Rutgers grapplers embrace nagging medical condition
Most of the time, it is easy to spot a wrestler who is walking past you. There is something unique about the way they carry themselves, their strut and the Rutgers wrestling backpack they wear.
While there are a few aspects of collegiate grappling that are pretty — two wrestlers wearing only a spandex singlet while they wrestle for seven minutes — there is one feature of a wrestler that brings junior 157-pounder Anthony Perrotti’s mother to tears.
That characteristic of a wrestler is probably the first thing you notice at any level.
“If you are fighting in the wrestling room and you are scrapping, you are going to get cauliflower ear,” Perrotti said. “There’s only a handful of kids in the wrestling room who don’t have it — they’re pretty lucky. But my mom cries every time that she sees it.”
The first thing you are going to notice about a wrestler, whether they grapple collegiately or a few years in high school, is their cauliflower ear. And as Perrotti said, it is not easily prevented.
A person is eligible to get cauliflower ear after repeated blows to the ears, making wrestlers, MMA fighters and boxers prime candidates for the condition.
But the way you get the hard, elbow-like growth outside of your ears is much more gruesome than a few knocks to the side of your head.
“Basically, it’s a bruise to the ear. You try to prevent it by getting them to wear their headgear, but even then you can’t always prevent it,” said Rutgers wrestling athletic trainer Dan Pocci. “What happens is they take a blow to the ear, it swells up and if you don’t treat it soon enough, all that outside tissue basically dies off. What’s left down is just scarring and dead tissue.”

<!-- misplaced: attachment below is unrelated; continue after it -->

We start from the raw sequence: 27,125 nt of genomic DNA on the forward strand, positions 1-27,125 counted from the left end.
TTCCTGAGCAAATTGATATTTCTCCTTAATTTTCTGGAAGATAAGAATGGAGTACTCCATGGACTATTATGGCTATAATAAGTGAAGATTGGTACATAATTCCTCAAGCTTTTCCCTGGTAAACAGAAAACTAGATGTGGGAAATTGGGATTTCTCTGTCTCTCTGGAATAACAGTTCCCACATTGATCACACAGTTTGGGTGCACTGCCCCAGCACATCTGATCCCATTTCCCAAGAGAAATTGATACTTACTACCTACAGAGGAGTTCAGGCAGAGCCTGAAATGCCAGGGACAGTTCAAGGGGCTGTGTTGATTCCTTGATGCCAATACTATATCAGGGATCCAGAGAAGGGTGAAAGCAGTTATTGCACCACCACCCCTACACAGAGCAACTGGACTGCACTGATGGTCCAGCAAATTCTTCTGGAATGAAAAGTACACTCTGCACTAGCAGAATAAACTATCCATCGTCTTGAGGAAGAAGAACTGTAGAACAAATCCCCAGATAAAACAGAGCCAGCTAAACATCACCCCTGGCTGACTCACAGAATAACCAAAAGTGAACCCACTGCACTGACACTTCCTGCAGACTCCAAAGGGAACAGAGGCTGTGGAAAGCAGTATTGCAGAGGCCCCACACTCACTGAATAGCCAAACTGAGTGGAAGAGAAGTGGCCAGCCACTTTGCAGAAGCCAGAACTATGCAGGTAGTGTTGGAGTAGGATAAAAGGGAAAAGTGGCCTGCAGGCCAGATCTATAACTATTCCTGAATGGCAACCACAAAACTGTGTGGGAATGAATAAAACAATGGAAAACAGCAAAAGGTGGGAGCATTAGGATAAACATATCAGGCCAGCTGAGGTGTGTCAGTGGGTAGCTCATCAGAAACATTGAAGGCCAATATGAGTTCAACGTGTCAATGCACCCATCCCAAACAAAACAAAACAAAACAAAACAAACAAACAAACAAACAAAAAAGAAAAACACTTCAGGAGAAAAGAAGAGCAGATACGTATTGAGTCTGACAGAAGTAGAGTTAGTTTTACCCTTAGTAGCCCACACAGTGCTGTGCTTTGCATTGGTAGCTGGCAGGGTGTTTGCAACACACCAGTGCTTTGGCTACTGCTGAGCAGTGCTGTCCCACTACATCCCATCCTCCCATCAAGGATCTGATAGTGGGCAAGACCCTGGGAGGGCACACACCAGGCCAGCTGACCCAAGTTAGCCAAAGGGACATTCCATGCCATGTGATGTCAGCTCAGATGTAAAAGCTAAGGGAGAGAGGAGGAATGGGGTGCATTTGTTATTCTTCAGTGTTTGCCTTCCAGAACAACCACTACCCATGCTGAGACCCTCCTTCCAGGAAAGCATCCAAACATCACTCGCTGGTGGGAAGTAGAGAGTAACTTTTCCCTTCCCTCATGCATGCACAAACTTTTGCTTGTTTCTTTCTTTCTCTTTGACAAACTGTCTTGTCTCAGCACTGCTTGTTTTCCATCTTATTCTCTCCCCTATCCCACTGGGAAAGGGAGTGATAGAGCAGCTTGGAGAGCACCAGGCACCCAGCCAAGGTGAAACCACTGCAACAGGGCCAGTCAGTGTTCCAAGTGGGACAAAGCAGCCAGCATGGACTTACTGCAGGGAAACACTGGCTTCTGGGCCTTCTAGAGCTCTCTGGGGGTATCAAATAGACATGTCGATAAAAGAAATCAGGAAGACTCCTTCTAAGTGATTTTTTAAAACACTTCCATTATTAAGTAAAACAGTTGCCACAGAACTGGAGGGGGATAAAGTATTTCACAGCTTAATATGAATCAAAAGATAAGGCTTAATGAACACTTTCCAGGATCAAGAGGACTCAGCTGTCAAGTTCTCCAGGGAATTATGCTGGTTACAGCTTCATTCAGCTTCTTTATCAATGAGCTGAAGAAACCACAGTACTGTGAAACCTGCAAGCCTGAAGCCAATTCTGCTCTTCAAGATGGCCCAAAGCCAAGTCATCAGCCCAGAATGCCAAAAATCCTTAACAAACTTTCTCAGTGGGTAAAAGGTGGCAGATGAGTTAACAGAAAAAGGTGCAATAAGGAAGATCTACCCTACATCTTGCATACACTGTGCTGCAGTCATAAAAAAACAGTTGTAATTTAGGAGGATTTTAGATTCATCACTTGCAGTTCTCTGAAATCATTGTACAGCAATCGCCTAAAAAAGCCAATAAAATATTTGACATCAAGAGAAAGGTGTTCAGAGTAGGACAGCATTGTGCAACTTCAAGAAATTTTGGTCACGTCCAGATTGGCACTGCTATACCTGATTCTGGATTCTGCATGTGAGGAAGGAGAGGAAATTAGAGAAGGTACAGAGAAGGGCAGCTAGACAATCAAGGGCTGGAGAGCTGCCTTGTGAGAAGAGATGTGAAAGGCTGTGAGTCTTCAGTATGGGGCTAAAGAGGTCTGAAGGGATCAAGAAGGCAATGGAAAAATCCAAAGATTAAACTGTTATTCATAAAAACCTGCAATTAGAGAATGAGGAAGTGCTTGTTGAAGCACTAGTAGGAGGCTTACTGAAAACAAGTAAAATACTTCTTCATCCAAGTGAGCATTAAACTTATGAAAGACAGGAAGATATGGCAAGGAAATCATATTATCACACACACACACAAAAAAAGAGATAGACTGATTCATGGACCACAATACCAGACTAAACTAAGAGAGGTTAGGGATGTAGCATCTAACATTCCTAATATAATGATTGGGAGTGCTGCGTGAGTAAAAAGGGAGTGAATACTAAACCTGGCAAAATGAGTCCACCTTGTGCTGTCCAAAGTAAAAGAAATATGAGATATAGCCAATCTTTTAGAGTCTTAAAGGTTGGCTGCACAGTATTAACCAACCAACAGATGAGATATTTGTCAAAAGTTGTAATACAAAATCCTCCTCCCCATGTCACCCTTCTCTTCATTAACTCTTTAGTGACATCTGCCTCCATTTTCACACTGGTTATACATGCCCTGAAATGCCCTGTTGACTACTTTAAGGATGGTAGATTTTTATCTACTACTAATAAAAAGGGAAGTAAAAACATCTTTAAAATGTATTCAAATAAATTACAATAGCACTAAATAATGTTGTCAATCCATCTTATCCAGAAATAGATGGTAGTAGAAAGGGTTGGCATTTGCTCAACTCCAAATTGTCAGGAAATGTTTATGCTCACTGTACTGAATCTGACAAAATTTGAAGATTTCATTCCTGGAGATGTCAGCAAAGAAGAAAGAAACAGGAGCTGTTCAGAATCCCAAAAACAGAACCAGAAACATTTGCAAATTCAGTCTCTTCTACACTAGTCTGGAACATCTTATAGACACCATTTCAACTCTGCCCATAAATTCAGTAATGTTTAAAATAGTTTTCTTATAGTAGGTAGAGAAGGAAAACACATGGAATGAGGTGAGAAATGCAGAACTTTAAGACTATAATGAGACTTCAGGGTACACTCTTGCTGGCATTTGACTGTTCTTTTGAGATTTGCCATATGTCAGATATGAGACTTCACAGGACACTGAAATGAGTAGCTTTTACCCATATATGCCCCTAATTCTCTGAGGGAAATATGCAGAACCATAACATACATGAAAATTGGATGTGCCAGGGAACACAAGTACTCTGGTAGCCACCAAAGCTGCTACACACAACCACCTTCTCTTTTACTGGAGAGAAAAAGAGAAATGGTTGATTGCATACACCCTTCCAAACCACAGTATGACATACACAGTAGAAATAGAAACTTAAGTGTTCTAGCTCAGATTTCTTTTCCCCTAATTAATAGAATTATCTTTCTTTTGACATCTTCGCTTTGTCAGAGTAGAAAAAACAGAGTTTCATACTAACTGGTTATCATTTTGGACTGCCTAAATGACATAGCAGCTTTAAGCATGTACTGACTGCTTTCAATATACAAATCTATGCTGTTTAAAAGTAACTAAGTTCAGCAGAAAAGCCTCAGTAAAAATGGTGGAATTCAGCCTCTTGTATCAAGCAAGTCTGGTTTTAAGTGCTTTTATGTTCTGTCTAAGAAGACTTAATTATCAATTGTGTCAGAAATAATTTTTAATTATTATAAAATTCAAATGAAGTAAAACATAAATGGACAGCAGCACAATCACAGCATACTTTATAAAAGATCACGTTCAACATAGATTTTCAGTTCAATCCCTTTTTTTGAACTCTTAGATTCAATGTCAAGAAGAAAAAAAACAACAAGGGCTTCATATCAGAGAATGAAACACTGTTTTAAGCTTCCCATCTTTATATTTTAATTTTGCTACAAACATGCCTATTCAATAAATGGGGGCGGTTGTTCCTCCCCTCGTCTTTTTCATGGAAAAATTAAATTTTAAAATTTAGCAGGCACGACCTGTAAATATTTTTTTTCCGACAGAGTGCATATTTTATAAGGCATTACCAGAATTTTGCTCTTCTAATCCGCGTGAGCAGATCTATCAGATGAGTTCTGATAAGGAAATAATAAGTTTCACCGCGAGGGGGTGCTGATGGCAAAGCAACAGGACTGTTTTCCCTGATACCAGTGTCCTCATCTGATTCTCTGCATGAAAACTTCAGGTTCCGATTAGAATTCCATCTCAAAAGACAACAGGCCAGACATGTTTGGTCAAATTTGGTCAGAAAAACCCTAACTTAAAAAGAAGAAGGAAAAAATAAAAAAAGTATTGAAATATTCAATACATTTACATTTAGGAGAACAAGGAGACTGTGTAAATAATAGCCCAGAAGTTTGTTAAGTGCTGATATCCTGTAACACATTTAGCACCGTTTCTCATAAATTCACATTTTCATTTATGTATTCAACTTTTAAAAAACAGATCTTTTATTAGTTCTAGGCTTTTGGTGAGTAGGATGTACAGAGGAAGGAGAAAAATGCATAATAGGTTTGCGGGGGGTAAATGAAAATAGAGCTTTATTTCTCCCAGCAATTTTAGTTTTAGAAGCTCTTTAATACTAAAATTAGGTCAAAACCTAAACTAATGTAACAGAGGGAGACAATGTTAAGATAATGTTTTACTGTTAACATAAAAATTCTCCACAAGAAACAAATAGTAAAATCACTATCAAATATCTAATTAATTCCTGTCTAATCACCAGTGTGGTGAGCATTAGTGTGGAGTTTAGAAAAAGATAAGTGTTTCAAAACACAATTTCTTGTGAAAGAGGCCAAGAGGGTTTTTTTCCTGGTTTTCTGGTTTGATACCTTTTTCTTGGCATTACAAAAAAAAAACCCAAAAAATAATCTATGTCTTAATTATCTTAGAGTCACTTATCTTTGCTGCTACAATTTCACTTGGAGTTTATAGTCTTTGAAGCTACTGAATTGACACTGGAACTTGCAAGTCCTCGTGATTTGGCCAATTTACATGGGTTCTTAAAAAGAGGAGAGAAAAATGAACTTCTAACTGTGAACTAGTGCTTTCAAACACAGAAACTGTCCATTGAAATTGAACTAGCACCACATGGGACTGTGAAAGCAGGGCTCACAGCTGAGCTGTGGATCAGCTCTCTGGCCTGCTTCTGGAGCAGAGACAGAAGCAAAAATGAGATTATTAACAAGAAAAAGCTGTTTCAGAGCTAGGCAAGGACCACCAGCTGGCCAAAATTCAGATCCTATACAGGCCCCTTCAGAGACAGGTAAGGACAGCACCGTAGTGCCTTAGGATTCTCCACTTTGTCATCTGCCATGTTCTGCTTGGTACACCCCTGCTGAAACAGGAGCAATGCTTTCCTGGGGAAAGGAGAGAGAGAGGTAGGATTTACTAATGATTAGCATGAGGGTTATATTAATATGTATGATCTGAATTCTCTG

But it’s not all bad.
The collection of dying tissue can be saved if the wrestler acts fast enough. The process to revitalize your ears as is described as the most painful thing a wrestler can endure, according to head coach Scott Goodale.
Pocci said there are surgical processes to fix your ears, and it usually takes a concerned individual’s initiative to go through with it, despite the pain.
“The way to prevent it is within about two days, you need to drain it,” Pocci said. “You need to drain it, and then we try to pack it with some stuff and give them some time off. You want to prevent that repeated trauma. Once you get past that 48 hours, you are going to get cauliflower ear, so you have to get to it quickly.”
Goodale has a different take on the condition. He said it’s one of the least glamourous parts of the sport.
“It’s extremely painful,” Goodale said. “It gets drained, and it’s extremely painful. And you have to keep draining it. It’s the needle that keeps sucking out that really hurts. Otherwise it ends up being a bad ear, and then it becomes a surgical procedure — it’s a real pain in the neck. It’s not fun. It’s very uncomfortable.”
While Goodale shies away from the pain of dealing with it — something Perrotti attributes to his head coach’s poor tolerance when dealing with pain — he has a theory about wrestlers and how they deal with the rough-looking condition to their ears.
“Nobody wants to wear their head gear during practice, right? So that’s what happens — you get one of those things,” Goodale said. “But, to be honest, wrestlers kind of like [cauliflower ear]. It’s like a badge of honor.”
Still, Perrotti said he doesn’t mind being outcast by the physical appearance of his ears.
It just means he has done something the average person is incapable of doing. It is part of what makes his identity as a wrestler unique.
“You see a guy with cauliflower ear and you know they have been in a dog fight on the mat — that’s how I take it,” Perrotti said. “I like it, though. I never got it drained because I thought it was cool.”
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